Ready Chef Competition

Pfc. Blessing Harris, 163rd MI BN, checks the temperature of the chicken, Aug. 23, 2018, Fort Hood, Texas. Culinary Specialists are required to check the meat temperature every time they cook. (U.S. Army photo by Sgt. Melissa N. Lessard)



Story by Sgt. Melissa Lessard 

504th Battlefield Surveillance Brigade 

By: Sgt. Melissa N. Lessard 504th Military Intelligence Brigade Public Affairs
(FORT HOOD, Texas, Aug 29, 2018)—During the early morning hours on August 23, Soldiers with the 303rd Military Intelligence Battalion and 163rd Military Intelligence Battalion start their morning off ready for competition.
“The friendly intra-brigade competition consisted of an Army Physical Fitness Test, and ‘Iron Chef’ styled mystery basket cook off, and concluded with a formal board hosted by the 504th Military Intelligence Brigade Food Service Team,” said Chief Warrant Officer 1 Lance Thomas, the brigade food advisor. “The event allowed the participants, Pfc. Shaquille Lipscomb and Pfc. Blessing Harris, to tap into their creativity and draw out their full potential as competitors.”
The goal was to execute a realistic and technically challenging competition between Always Ready culinary specialists in order to increase sustainment, readiness and build esprit de corps.
Both soldiers completed the APFT then went to the Always Ready Dining Facility to start the second phase of their challenge, which was to prepare a three course meal. The meal was judged by Command Sgt. Maj. Kevin Austin, Lt. Col. Patrick Miller, and other brigade and battalion staff.
Both Lipscomb and Harris said that they did not know what they would be cooking with that day.
“I was hoping they would let us pick our own stuff,” said Lipscomb.
As the Soldiers walked into their cooking area there was a refrigerator that displayed various items from lettuce, potatoes, carrots, strawberries, blue berries, butter, and other foods. There was another stand that contained spices they may have needed for cooking. A few minutes before the competition started both Soldiers received a mystery box that contained chicken, cauliflower, and horse radish.
Both Soldiers hustled and bustled around the kitchen, maneuvering past sight seers and daily business cooks. The aroma of food filling the air.
“For my appetizer I made garlic bread sticks with shredded mozzarella and cheddar cheese,” said Lipscomb. “For my main meal I made baked Caribbean chicken with sautéed carrots. The carrots were glazed with pineapple. I also made mashed potatoes with cheese. For my dessert I cut up bananas and strawberries with a hardened chocolate covering.”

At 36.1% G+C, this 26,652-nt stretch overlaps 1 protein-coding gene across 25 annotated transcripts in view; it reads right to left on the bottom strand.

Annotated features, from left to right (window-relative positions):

Pfc. Harris said she has never had experience cooking in a competition or without recipe cards.
“I made fruit salad as my appetizer with strawberries, pineapples, bananas and radish”, said Harris. “For the main course I made chicken with soy sauce, green beans on the side, and potatoes. For dessert I made vanilla cream pudding with strawberry and bananas.”
After cooking the three course meals, both Soldiers stood in front of a judging team to present their meals and have them critiqued.
Both Soldiers attended a board as their last event.
“I was very nervous,” said Harris. “I couldn’t stop moving around.”
While Harris may have been nervous, she said she did have fun and learned how to cook without relying on a recipe card.
Lipscomb said he was nervous when he was told about the event, but he had more fun than he initially thought. He also said that he learned a lot from the experience.
“This was more than just a competition,” said Thomas, “it was more than that. This training event allowed us to refine our passion for the Food Service Program with the way ahead, which to me is the most important aspect of all. Aside from esprit de corps, we wanted to take full advantage of the opportunity to demonstrate outstanding military excellence and achievement for our culinary specialists. It’s always about our Soldiers, who are our future leaders as food service professionals.”

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